It is reassuring that, increasingly, scientific research shows what our instincts already know: Children need attachment, affection and sensitivity to thrive.

Learn more about how to discern between needs and wants with our infants and children with these API audio recordings — each just $9:

billsearsNeeds vs Wants: How to fulfill a child’s needs yet discern his wants in a way that preserves healthy attachment” with William Sears, MD

Jean_Illsley_Clarke_Photo“How Much is Enough? Attachment Parenting, permissive parenting and overindulgence” with Jean Illsley Clarke, PhD, CFLE

Angels on the Devil’s Backbone

I took a break from my worry and hiked the Devil’s Backbone in Loveland, Colorado. I saw a beautiful family; they were about 400 yards ahead of me, if you uncurled a track and rolled it out. This family screamed AP, although the only noises I heard were tree swallows singing, the quiet meadow hum, and the sizzle of cicadas.

The Devil's Backbone in Loveland, Colorado
The Devil’s Backbone

 

The mother was wearing her newborn in a pink print sling, her hiking boots anchoring her strong mama legs; the father was holding his three-year-old son’s hand. They were beautiful.

Family hiking on trail
Family hiking on trail

 

I was visiting my mom in May of 2011. She was in the hospital, facing death.

We had had a scary close call. It came late Thursday evening at 10 p.m. from the nursing home. “Megan, this is John from Berthoud Living Center. Your mom has a high fever and is non-responsive. It doesn’t look good. You should get out here as soon as you can.”

I was on a plane Saturday.

My son had just turned one and we were actively breastfeeding. I say we because breastfeeding is a symbiotic relationship. He was not only nursing, I was nursing him.

I had no choice but to pump, pray, and get on the plane.

I was desperately sad in so many hollows of my heart — cracks and fissures leaked for my mom, for myself, for my son. I had to leave my son to go to my mother.

I hated leaving abruptly. I was heartbroken that our symbiotic relationship would end. I felt as if my breast milk had tears.

We scurried around to pack my things and deal with last minute travel arrangements.

I took my shattered heart and stitched it together with my son’s laughter and my husband’s voice. My husband drove me to the airport in Raleigh. We had a forty-five minute drive. I had planned an attached good-bye — if there is such a thing. I planned what I thought was going to be our last breastfeeding session for early morning before we left. I was going to hold him closely in my arms, caress his loose curls, stare into his azure eyes, and fossilize this bond.

That didn’t happen.

What did happen was I jumped in the back seat of the car on the way to the airport and stuck my boob in his face, draining each engorged breast while he was strapped into his car seat as my husband drove ten miles above the speed limit.

This was it. I was heartbroken again. I had planned it differently.

The thing is, it doesn’t work the way we plan.

Damn it all to the Devil’s Backbone.

“Life is what happens while you are busy making other plans.” – John Lennon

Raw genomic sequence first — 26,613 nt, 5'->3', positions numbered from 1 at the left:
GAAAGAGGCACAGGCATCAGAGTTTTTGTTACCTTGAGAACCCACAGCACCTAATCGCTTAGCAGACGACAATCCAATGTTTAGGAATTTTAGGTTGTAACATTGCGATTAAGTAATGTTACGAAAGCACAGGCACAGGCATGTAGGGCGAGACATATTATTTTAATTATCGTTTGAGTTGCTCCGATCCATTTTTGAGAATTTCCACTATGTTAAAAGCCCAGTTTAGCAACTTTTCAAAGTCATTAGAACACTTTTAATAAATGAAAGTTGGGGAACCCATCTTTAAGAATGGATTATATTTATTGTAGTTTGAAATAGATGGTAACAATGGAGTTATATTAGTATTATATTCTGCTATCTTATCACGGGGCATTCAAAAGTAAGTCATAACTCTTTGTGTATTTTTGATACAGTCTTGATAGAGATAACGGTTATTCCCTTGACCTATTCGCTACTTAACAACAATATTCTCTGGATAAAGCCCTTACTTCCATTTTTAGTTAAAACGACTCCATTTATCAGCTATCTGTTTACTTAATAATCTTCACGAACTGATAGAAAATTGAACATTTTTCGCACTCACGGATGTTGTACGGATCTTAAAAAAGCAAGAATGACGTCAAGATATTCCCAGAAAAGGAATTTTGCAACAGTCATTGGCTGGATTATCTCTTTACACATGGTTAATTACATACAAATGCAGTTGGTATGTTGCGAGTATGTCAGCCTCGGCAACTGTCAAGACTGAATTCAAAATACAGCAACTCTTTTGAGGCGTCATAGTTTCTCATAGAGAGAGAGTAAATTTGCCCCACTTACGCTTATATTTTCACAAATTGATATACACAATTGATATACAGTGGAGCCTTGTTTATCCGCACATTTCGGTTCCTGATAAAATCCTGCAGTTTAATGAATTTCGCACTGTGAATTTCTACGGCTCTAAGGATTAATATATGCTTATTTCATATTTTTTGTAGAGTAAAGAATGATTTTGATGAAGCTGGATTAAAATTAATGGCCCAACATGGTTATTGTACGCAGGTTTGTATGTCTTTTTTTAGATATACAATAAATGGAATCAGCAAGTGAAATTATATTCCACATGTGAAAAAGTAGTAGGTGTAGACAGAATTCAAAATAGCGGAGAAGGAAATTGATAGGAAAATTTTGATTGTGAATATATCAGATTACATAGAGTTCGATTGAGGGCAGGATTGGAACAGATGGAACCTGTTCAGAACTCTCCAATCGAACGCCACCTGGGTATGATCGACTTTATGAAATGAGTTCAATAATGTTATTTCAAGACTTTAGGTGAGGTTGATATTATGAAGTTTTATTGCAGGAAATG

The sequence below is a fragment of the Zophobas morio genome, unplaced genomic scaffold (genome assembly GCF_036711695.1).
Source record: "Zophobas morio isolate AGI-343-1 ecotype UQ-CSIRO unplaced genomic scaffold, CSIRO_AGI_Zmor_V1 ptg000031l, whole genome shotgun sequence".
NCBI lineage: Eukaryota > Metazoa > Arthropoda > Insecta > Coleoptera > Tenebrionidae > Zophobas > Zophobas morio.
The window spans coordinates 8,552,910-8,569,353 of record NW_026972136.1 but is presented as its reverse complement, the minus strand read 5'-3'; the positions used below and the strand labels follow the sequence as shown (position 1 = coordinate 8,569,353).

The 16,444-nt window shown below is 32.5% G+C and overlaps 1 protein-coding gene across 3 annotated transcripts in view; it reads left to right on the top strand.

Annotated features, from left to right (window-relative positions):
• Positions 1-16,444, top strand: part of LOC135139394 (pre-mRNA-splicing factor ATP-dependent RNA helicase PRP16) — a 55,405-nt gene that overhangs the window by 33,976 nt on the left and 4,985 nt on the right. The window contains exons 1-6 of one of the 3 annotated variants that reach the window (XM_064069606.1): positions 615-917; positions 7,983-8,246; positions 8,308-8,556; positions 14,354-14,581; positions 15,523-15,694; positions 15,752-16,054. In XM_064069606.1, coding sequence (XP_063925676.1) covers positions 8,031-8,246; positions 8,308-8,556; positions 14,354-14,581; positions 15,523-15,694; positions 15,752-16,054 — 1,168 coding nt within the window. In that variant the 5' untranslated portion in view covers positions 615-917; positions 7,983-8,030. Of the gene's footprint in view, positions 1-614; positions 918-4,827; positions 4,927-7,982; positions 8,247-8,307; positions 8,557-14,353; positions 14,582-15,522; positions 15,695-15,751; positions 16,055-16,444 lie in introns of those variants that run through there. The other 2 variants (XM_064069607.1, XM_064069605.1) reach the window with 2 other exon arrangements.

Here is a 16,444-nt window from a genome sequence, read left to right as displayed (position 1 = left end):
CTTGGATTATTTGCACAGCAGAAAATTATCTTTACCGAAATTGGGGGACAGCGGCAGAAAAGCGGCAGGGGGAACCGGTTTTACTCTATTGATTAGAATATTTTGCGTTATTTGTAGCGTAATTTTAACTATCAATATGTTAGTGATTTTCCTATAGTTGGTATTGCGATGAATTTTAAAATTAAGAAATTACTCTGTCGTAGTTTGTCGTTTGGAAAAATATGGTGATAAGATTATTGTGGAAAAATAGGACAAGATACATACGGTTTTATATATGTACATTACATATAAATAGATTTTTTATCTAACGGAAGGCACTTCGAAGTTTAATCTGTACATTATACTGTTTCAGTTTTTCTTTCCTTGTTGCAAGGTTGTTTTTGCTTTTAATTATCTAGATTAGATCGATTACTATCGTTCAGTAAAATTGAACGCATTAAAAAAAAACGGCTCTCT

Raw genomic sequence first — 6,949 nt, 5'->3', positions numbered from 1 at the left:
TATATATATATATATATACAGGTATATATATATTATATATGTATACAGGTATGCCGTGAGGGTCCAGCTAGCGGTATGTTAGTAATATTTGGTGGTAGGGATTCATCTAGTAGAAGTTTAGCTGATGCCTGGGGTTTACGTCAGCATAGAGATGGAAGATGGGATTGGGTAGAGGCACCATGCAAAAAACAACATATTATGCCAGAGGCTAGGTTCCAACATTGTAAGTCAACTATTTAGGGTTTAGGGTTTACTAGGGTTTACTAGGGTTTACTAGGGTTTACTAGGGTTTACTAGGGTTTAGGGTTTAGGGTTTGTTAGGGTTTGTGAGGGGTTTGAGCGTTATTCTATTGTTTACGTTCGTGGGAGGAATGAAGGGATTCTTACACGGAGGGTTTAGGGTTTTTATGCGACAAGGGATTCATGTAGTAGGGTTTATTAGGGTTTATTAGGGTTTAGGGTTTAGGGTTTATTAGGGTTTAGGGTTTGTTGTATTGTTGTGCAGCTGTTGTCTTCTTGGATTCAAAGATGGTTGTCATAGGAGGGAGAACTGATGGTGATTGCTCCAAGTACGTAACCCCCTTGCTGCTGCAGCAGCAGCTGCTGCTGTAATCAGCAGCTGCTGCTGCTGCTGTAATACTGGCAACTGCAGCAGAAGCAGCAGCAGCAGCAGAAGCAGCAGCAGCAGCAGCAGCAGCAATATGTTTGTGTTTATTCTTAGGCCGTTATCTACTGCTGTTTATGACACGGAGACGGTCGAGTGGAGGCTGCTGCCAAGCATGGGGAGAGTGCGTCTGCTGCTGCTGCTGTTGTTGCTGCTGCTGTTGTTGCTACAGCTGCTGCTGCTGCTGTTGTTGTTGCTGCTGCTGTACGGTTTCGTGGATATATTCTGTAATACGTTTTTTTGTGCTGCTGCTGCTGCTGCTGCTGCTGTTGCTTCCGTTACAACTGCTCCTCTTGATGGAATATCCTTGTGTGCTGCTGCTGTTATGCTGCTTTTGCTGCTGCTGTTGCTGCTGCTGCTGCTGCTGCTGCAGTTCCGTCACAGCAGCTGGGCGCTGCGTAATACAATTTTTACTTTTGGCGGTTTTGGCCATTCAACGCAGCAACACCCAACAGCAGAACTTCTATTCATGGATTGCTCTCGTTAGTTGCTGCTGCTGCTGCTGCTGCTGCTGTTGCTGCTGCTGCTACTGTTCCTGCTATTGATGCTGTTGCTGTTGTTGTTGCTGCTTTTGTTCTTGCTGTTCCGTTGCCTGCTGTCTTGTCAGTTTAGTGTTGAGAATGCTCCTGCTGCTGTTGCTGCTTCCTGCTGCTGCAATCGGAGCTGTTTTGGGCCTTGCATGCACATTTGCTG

***

I eventually caught up with the family on the trail at the Devil’s Backbone.

Newborn in a sling
Newborn in a sling

 

We stopped at the overlook and took in the beauty that is Northern Colorado. I had needed to get some time in just for myself. I needed to strive for balance, although it seemed in vain. I chatted with the family. They had never heard of Attachment Parenting, even though they were so very attached. The mama wore her baby, they both valued touch and responsiveness, and the mama was breastfeeding both children. We chatted some more and walked together to the lookout of the valley.

 

valley lookout

I am not saying there is a checklist or a way to qualify as an AP parent. I believe if you are trying to build and foster a connection with your children, then you are an AP parent. Many families that practice what is labeled AP have never heard of it. Sometimes a rose is a rose is a rose.

Life doesn’t happen in checklists, plans, or labels; it happens outside of those arenas — when the running track we race around is uncurled metaphorically and we just walk – we just be.

family walking back
Family walking back

 

I am thinking about this beautiful area now in Colorado — in the midst of its own natural disaster, in the midst of its own heartbreak.

Worry. Heartache. Joy. Such a cycle I live by as a mama, as a wife, as an aunt, as a sister. I am still a daughter, always will be, but my mama is in heaven now with my father. I wanted to call my mom desperately the other day, almost dialing the number I can not bear to delete on my cell phone.

My mom made it through that big scare in 2011. She was hospitalized just in the nick of time.

When we finally got her admitted to the hospital, she was hallucinating and said to me, “There are some folks from heaven here who want me to go with them.”

I said, “Tell them to take a number; I just got to town.”

She was dehydrated and had sepsis from a very bad urinary tract infection. She passed away on Christmas Eve the next year from sepsis.

My son and I continued to breastfeed for a year and half more after I returned.